American Indian Strives to Promote Peace in Romania

November 20, 2006

In recognition of American Indian Heritage Month, this is the latest feature on a Volunteer making a difference.

WASHINGTON, D.C., November 20, 2006 Lorna Babby cautioned others who share her background: "Be prepared to be asked why you are volunteering overseas when so much work remains to be done on reservations." To some who knew her as an Oglala Sioux Tribe member and American Indian advocate, her decision to join the Peace Corps seemed almost like abandonment. For ten years, Babby, 41, practiced American Indian affairs law to aid causes on her home soil. "I needed a break," said the Yale Law School graduate, "an opportunity to put things in my life back into perspective."


Volunteer Lorna Babby in Romania
Traveling to the Carpathian Mountains of Romania, Babby found that perspective. She works for the newly established National Park known for its unique geological features and carnivorous dwellers, including bears and wolves. Like her tireless efforts for her tribe, Babby tries to improve the economy of the local communities surrounding the park.

Babby's efforts as a Peace Corps Volunteer mirror her life's goals. She is building a multi-purpose trail that will navigate the wild mountains and, hopefully, bring tourists to boost the economy. In turn, she is creating a trail of her own and making a connector from her previous life to her new one, in which she will have the Peace Corps experience as a backbone for future challenges.

For the time being, Babby is finding it challenging to share her American Indian culture with a new community. "Most people initially think I'm Italian," she said, but then they are fascinated to learn more about the history of her people.

The task of educating the Romanians is sometimes daunting when they believe that everything Babby does is characteristic of American Indians. She is observed like a museum exhibit, and her daily routine becomes a reflection of her Indian upbringing that neglects all American influence. Since its part of her day, those who meet Babby "assume that all American Indians like to run and eat a lot of vegetables."


Volunteer Lorna Babby has worked tirelessly to promote the National Parks in Romania.
Without avoiding her culture, Babby teaches her community that Americans (minorities included) are integrated and embrace cultural factions. By living two years among her Romanian community in Vatra Dornei, she has incorporated herself in the way of life and customs of the people she meets.

Babby's most memorable experiences revolve around public transportation. She describes the hot, crowded trains as gathering places to share food and stories. "Many people board the train with enough provisions to last a week, which they invariably share with everyone in their compartment," she said. Homemade plum brandy and fresh bread are in abundance, as well as the generosity, which is "a way of life in Romania."

That generosity is reflected in Babby's work as an environmental management and education Volunteer. To engage the teenagers, to whom she teaches environmental issues, she plays Jeopardy with them, "which the kids love," she said. And in her tireless efforts to promote the national park, Babby helps out with park visitors from English and German speaking countries or spends days clearing the trail so others can enjoy it to the fullest.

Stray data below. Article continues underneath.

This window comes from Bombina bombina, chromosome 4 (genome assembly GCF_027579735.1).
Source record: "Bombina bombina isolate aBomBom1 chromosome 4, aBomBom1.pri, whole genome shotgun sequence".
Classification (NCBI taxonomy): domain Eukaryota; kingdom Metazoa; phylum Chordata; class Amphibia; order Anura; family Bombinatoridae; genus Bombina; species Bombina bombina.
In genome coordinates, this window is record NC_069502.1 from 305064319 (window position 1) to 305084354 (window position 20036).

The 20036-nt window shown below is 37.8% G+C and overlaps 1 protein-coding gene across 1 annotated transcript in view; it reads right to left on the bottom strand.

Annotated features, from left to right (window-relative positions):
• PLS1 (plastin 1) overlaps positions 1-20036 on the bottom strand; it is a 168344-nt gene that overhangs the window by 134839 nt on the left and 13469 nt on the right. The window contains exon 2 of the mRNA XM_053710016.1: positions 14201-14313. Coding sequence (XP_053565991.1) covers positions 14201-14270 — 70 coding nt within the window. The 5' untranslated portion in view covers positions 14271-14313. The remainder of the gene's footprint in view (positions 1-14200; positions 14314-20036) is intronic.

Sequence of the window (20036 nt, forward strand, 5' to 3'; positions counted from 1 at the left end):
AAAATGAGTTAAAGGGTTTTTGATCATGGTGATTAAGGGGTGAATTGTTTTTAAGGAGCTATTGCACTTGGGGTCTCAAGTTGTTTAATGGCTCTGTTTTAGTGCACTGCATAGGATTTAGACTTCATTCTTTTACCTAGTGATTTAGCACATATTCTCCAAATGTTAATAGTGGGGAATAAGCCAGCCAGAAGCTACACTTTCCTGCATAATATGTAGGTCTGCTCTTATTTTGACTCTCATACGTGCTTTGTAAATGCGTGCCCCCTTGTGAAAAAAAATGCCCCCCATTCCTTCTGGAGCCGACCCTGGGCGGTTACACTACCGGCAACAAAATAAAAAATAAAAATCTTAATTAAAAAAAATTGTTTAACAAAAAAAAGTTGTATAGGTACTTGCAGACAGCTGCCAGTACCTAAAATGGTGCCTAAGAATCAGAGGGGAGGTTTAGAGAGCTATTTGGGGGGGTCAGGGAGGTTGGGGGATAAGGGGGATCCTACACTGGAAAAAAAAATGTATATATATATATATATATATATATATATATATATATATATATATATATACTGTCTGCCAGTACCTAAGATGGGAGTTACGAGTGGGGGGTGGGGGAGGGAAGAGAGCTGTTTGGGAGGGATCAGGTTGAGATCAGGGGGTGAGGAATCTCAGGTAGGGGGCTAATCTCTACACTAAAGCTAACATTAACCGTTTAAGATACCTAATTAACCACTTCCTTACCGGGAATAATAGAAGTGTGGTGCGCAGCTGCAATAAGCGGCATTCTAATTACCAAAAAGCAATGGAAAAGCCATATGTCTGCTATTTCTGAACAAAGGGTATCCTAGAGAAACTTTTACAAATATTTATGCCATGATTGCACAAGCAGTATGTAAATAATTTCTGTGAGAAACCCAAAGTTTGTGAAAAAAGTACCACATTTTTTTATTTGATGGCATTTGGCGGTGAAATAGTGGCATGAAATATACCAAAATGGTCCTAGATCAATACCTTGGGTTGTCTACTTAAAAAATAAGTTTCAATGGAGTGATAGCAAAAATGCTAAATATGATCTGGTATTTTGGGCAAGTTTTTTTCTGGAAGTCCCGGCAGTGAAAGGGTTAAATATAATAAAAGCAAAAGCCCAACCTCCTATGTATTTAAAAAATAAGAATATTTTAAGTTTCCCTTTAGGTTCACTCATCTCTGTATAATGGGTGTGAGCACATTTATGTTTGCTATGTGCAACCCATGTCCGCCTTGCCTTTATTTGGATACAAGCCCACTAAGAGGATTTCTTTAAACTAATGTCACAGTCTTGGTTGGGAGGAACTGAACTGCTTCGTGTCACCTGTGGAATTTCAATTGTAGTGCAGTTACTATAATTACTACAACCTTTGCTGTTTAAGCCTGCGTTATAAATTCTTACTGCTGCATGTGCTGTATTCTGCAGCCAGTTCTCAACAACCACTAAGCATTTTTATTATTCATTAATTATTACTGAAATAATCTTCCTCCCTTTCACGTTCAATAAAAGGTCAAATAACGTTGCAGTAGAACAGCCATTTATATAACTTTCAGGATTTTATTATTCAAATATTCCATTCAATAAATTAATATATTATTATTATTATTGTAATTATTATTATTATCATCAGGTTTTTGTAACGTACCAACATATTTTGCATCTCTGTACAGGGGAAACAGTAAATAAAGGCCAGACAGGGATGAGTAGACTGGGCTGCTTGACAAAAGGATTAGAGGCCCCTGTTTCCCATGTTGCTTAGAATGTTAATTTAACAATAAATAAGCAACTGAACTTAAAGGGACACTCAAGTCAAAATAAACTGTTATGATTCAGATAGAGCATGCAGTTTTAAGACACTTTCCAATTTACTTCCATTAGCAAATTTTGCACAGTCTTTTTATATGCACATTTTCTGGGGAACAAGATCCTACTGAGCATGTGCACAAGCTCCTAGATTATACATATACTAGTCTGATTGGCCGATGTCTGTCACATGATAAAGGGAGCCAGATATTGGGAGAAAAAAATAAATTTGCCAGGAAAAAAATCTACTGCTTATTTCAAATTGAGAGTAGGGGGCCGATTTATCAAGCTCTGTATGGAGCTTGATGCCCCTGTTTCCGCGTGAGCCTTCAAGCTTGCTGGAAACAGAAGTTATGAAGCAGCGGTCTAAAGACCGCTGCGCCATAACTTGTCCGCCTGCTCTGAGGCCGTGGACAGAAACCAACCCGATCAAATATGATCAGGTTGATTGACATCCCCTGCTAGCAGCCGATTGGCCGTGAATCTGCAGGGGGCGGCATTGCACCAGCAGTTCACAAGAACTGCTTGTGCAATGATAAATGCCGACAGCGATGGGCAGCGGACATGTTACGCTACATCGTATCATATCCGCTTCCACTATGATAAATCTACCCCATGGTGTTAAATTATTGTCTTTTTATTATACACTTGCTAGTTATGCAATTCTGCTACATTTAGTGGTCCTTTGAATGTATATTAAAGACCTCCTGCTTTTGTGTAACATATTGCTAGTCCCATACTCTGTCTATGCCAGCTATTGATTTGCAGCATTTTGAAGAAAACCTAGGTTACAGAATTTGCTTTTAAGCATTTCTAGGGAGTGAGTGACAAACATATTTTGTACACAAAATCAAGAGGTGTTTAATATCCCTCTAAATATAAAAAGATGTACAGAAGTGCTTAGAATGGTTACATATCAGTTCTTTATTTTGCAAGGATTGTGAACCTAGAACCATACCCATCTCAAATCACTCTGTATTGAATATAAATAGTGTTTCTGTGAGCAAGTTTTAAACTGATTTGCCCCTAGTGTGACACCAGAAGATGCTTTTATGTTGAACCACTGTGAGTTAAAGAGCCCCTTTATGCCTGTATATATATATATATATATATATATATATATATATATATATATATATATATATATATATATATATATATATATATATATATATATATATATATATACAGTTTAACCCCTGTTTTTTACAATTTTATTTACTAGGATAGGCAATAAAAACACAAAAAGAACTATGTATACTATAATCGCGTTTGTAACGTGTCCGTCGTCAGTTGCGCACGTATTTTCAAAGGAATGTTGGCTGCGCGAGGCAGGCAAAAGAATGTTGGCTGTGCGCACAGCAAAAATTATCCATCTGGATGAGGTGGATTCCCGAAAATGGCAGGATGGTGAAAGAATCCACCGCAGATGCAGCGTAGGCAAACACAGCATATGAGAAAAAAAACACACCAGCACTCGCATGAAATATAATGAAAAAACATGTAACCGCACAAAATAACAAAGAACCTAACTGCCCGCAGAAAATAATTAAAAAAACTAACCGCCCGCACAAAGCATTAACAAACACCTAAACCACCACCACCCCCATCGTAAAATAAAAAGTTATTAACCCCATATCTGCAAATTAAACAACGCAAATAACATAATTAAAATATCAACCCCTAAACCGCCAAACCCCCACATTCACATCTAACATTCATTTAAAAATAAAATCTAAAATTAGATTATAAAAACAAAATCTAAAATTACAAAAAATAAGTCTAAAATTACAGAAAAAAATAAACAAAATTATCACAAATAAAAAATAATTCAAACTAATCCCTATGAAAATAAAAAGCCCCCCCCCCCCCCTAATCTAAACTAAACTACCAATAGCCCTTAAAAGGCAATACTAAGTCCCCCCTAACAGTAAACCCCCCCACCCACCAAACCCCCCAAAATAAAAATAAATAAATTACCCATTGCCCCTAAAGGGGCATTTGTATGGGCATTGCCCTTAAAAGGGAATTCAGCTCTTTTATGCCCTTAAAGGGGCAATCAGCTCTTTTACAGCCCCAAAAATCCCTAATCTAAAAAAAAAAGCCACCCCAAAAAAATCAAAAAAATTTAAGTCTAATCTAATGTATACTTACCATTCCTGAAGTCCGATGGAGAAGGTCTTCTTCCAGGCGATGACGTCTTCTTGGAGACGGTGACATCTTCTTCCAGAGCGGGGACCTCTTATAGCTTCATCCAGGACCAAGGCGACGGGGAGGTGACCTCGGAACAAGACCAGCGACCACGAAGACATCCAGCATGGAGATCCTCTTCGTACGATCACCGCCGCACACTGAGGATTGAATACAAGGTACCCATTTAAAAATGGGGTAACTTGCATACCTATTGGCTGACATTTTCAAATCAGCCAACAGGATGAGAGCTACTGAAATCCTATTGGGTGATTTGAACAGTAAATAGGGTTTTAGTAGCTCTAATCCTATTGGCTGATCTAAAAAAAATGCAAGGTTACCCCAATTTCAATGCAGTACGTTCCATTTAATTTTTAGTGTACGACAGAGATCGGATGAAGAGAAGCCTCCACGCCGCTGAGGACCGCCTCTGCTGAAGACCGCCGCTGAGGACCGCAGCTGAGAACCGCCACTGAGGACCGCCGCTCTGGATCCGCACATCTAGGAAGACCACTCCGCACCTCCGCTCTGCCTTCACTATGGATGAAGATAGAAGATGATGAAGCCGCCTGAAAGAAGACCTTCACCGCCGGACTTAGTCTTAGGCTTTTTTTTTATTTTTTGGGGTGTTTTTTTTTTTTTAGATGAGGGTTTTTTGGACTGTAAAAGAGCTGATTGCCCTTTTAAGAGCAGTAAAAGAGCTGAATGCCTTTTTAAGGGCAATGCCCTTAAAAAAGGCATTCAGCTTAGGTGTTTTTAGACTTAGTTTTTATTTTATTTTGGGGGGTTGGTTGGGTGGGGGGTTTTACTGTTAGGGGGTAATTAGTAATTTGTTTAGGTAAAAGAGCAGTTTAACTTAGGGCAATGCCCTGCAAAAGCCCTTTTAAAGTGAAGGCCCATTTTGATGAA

She is so effective in part because she can relate to Romanians, whose problems with economic development and other social issues arising from poverty often mimic those in her own reservation community. Her status as an American Indian Volunteer can bridge the gap between cultures that exist thousands of miles apart.

"I think it is extremely important for p between cultures that exist thousands of miles apart.

"I think it is extremely important for the Peace Corps to reflect our multicultural society," Babby said. She encourages other minorities to volunteer for the opportunity to gain relevant work experience and skills, if not just for the chance to go through a life-changing experience. She is also keen to note that Peace Corps offers "student loan-related advantages as well."

So, what about all those nay-sayers who question Babby's decision to join Peace Corps? "The answer I give," she said, "is that the experience, knowledge, confidence, and perspective I am gaining as a Peace Corps Volunteer will make me a more effective Indian advocate when I return home."

In 1991, Volunteers began addressing Romania's expressed concern over the lack of English language instructors and business educators, who are needed to teach local youth the skills they need to succeed in a changing work environment. Since then, government has also requested Volunteers provide guidance to the newly emerging social and environmental non-governmental organizations. Over 750 Peace Corps Volunteers have worked in the areas of small business and micro-enterprise development, secondary education, social work, NGO development, and environmental management and education. Currently, 136 Volunteers serve in Romania. To learn more about Romania, please visit the Where Do Volunteers Go? section.

The Peace Corps is celebrating a 45-year legacy of service at home and abroad, and a 30-year high for Volunteers in the field. Since 1961, more than 182,000 Volunteers have helped promote a better understanding between Americans and the people of the 138 countries where Volunteers have served. Peace Corps Volunteers must be U.S. citizens and at least 18 years of age. Peace Corps service is a 27-month commitment.

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